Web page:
I on my part decided marriage just wasn’t met to me after my son turned eleven and therefore spent the next twenty years alone….we’ll not alone because I had and have my family, friends and faith. However, I was perfectly contented without a spouse. Oh, there was the occasional time when I would think, gee it would be nice to have someone to share my everyday with or go to dinner, a movie. But for the most part I kept my life full and could never say I was bored or lonely.

Then one day I was on and there was a message from my ex-husband, my lost love. Of couse I had thought of him over the years and wondered how he was fairing and longingly wondering at time whether we could have work out thing if we had sought out councelling, etc. Anyway, we started email and calling each other and decided that we really would love to reconnect. He had kept all of the album of music we loved, my love letters from his Marine Corp. day, video tapes of our times at parties, etc., etc. I really fell into the trap of thinking, gee maybe we could make a new and better life together. Mine you I am now sixty two and he is now sixty three and so we thought for the rest of our lives let just reconnect and start all over again, so to speak.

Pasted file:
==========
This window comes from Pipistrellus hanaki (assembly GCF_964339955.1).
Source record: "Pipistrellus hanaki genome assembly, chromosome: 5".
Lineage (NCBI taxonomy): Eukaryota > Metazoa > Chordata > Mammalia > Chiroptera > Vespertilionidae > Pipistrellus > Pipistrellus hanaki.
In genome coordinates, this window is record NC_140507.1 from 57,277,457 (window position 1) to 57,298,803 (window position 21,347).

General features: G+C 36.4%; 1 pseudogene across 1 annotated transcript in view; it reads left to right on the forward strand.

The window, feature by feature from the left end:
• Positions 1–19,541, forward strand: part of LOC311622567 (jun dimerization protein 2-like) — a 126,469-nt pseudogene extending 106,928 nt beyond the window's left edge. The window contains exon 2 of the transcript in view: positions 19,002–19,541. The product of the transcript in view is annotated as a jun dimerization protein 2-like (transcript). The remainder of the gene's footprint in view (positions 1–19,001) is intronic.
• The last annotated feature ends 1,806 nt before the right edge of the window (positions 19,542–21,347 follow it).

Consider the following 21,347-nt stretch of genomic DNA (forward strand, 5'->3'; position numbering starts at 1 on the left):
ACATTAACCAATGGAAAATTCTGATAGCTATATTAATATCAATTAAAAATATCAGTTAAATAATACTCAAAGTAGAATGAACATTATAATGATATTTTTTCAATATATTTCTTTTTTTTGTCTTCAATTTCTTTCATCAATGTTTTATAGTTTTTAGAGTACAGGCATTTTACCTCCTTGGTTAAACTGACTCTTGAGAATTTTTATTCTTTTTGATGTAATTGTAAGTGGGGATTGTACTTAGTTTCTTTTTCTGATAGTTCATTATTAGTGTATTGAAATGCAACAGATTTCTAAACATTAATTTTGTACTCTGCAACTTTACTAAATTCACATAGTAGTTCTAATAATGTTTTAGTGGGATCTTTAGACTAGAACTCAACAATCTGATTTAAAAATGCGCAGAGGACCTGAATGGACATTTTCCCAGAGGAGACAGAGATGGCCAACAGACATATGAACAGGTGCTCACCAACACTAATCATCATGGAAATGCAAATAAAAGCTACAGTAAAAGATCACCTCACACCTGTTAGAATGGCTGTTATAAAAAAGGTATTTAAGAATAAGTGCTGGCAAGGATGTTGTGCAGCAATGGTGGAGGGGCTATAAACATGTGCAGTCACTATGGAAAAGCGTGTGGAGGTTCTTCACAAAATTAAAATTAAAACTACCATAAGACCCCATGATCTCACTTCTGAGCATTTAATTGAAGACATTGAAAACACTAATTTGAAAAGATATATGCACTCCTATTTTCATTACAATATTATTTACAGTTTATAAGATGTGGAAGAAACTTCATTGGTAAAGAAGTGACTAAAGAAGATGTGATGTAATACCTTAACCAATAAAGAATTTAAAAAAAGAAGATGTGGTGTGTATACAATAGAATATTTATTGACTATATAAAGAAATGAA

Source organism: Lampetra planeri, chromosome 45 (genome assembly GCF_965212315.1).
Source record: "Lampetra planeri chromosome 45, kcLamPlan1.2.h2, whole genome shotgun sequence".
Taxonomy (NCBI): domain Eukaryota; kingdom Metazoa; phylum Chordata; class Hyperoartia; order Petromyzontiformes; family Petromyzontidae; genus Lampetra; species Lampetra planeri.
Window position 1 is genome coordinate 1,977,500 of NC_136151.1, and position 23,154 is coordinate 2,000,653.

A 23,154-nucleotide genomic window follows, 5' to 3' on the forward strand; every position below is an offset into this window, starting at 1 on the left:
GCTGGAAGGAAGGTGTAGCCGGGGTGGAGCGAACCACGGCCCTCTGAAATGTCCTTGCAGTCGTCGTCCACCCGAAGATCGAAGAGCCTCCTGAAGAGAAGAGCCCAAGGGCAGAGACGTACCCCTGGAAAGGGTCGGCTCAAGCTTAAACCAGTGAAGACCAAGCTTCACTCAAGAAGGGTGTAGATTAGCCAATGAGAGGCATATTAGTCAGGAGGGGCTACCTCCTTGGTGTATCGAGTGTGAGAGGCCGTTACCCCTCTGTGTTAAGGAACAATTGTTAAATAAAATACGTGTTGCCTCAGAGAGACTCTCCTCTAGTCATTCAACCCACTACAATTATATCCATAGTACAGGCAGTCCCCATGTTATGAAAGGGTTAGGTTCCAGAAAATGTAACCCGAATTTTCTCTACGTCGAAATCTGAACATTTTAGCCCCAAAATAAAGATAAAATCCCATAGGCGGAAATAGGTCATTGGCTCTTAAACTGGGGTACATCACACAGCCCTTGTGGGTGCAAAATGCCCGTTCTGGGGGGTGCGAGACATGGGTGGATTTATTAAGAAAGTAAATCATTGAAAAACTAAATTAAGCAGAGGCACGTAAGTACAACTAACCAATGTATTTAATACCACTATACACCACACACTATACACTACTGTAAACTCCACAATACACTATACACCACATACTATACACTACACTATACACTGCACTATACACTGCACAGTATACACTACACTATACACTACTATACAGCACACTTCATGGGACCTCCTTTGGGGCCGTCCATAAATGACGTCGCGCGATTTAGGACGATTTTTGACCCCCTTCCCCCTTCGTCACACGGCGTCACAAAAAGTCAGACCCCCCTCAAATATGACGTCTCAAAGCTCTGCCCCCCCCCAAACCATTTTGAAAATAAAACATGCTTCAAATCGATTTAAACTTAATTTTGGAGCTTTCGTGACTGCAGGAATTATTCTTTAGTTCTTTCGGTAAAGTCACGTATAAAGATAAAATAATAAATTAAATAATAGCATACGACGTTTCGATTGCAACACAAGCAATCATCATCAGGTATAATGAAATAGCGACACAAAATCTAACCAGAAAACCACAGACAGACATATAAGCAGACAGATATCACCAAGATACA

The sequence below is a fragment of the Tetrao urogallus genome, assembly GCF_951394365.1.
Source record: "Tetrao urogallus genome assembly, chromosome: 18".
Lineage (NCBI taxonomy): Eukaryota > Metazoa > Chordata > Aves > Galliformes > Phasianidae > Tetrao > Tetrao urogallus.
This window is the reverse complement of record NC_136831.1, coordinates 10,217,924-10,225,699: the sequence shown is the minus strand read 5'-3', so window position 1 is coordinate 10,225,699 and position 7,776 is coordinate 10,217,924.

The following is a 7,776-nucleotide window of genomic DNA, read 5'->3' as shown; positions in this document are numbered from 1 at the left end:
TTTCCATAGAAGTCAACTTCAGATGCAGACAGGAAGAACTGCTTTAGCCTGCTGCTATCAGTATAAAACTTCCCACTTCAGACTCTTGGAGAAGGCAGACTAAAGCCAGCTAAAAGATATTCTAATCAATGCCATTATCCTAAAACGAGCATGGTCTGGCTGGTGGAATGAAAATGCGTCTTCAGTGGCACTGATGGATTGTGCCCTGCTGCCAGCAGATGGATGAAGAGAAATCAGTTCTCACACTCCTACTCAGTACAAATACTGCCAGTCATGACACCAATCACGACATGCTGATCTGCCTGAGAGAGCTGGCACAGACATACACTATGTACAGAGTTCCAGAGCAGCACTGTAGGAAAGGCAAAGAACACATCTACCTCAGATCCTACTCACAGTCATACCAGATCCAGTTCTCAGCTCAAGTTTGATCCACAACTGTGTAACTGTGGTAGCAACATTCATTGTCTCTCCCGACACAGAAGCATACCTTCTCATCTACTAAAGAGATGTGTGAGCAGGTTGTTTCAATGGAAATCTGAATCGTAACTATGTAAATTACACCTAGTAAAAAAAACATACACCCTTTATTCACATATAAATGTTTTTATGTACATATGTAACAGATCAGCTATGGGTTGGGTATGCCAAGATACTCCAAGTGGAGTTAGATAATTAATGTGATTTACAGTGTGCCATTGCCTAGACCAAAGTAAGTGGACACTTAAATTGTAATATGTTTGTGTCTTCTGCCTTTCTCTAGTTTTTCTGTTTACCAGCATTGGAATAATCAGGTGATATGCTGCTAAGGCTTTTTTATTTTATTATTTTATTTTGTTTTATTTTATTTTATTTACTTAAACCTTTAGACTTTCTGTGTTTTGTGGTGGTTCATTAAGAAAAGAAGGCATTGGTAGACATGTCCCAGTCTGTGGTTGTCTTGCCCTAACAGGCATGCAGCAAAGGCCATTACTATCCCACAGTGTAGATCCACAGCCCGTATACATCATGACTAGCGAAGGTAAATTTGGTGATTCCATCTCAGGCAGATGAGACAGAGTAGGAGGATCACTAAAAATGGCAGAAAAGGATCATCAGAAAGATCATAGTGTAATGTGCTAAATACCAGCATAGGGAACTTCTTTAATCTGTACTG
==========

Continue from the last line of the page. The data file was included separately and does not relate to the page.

I little problem, he does not and will not except the fact that I have a grown son that is living with me. It doesn’t matter why at this point, but this was the reason everything started to unravel. I tried reasoning with him as to why and so on and so forth but he was adamant about the fact that I needed to kick my son out of the house. I have no reason to do that he isn’t disrupting my life. There was a need and I would care who asked, if there was a need and I could help I would. I feel the same why about someone stopping my at say dinner time. You can always make anything stretch to another one or two. It’s a blessing to be able to share with less fortunates.